Sources of Income
An important source of revenue for community news co-ops will be a continuing stream of members’ annual membership payments. Co-ops offer their members greater value than public broadcasting stations and other community Web journalism efforts — to make the distinction, we refer to co-op memberships as “deep memberships.”
Web-based news co-ops are just emerging in the Unites States but reader-owned cooperatives have long published newspapers in Italy, Germany, Switzerland and Mexico, and there are listener-owned co-op radio stations in Canada.
Co-ops can also rely on advertising revenue, engage in crowdfunding and seek foundation grants. As the co-ops mature some should be able to draw from ancillary sales.
What sets the news co-op revenue model apart from that of all other Web journalism efforts is what it monetizes: Legacy models monetize 1) readers’ attention and sell it to advertisers and 2) the news and sell it to readers as subscriptions. The co-ops’ news will be delivered free to all. It will serve as a magnet to readers, and readers who place enough value on the co-op’s civic contribution and other benefits can then be enrolled as paying co-op members. Most fundamentally, what Banyan-model news co-ops monetize is a sense of civic possibility.
Memberships—The co-op model rests on the premise that a significant fraction of co-ops’ readers will become members. Basic memberships fees are envisioned at $60 a year, which works out to only $5 a month. Other membership levels could range upward to $500 a year; budget memberships will be available for $36, and the poor may receive no-cost scholarships. Unlike public broadcasting memberships and membership in some non-cooperative news efforts, the Banyan model offers members a small piece of equity and a vote in choosing trustees, a bigger voice in issue forums, and much more. To make the distinction, we call what Banyan offers “deep memberships.”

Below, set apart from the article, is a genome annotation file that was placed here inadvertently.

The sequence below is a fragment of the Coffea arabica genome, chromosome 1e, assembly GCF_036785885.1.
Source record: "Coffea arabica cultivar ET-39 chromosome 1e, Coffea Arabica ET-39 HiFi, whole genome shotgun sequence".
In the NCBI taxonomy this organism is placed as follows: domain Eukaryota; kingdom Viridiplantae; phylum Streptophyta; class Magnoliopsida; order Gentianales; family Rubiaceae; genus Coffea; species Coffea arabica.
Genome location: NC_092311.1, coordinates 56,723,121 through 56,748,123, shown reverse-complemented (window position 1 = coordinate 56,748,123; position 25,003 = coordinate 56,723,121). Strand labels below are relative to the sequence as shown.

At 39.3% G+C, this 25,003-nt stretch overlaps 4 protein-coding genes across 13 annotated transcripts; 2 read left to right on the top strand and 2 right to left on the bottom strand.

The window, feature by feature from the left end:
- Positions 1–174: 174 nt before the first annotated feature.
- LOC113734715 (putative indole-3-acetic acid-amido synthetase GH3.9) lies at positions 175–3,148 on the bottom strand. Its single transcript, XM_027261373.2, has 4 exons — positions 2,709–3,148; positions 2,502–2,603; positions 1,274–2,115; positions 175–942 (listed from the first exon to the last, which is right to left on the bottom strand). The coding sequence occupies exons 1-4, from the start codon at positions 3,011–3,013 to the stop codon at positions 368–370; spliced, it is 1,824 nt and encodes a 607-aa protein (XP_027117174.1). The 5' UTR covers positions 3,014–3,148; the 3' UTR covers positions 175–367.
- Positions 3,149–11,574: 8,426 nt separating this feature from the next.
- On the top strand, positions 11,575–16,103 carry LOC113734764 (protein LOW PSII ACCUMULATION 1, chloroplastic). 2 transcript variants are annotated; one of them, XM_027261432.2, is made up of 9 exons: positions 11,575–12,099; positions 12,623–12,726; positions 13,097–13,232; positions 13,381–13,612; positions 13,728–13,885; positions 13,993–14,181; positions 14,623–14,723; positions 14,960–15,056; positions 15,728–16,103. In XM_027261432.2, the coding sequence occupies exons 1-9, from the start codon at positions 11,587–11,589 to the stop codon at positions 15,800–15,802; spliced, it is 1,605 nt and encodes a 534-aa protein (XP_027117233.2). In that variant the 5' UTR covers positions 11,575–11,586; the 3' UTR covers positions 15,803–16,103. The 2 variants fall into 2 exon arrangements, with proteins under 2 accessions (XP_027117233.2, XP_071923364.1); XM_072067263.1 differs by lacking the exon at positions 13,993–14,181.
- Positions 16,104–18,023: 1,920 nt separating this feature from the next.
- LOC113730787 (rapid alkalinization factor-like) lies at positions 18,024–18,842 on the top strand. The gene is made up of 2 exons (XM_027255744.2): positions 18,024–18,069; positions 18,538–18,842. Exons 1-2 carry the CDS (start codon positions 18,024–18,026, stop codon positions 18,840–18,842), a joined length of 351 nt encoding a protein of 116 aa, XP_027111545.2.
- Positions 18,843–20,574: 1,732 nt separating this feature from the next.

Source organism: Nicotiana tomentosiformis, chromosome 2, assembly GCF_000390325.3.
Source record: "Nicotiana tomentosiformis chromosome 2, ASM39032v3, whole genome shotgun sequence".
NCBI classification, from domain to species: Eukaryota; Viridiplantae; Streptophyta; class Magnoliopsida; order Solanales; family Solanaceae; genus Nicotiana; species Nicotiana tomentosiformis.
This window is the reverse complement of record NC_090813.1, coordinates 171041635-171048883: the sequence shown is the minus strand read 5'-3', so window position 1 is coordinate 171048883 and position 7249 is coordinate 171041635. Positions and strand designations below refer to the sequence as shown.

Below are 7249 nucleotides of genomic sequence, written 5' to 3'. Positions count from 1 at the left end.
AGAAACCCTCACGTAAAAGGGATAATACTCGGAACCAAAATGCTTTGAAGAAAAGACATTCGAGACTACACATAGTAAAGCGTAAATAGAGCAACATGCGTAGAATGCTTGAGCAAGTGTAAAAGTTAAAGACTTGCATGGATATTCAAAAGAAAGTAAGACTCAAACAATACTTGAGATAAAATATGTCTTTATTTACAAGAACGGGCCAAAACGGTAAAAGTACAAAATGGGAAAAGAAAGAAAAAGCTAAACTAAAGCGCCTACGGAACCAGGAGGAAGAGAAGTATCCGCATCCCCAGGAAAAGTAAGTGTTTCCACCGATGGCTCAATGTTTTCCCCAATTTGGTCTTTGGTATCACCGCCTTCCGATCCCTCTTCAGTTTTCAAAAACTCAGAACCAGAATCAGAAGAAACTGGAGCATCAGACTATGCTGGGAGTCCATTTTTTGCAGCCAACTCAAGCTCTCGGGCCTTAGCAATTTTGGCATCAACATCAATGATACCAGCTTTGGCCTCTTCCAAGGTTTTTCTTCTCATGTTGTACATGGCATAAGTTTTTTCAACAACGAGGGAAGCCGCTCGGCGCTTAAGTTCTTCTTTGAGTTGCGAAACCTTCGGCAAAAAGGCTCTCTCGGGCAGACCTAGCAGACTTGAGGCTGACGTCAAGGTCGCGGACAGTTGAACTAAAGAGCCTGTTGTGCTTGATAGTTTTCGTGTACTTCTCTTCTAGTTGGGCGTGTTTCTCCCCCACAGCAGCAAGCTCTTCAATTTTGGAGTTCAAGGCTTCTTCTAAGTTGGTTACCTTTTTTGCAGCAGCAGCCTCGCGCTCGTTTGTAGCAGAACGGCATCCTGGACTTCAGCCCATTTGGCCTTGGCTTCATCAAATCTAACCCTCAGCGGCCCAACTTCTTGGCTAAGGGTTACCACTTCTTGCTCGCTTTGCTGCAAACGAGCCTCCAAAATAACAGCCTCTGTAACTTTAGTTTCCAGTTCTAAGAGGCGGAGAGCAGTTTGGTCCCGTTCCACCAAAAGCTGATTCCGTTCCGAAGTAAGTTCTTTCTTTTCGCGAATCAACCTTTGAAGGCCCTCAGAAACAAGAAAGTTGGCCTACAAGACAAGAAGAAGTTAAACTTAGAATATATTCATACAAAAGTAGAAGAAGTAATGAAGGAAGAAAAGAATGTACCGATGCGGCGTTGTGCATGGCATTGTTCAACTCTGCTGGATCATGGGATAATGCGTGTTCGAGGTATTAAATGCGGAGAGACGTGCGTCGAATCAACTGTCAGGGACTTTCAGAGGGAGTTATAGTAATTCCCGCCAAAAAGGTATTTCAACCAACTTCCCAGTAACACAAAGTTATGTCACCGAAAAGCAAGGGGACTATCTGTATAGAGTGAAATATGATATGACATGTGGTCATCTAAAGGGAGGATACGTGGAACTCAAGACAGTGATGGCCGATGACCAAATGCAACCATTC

Advertising—This too should be a significant stream. Because news co-ops will be community institutions, advertising will be limited to local businesses. One important form of advertising would be sponsorships by the community’s major businesses and institutions. In addition, Banyan-model co-ops will offer a special category of co-op membership for businesses that would gain them a directory listing, an advertising discount and other benefits.
Crowdfunding—The idea of getting readers to chip in together to fund a particular reporting project has proven crucial to journalism projects in many communities from coast to coast that use web crowdfunding platforms.
Grants—Some co-ops will seek grants from local funders for special projects.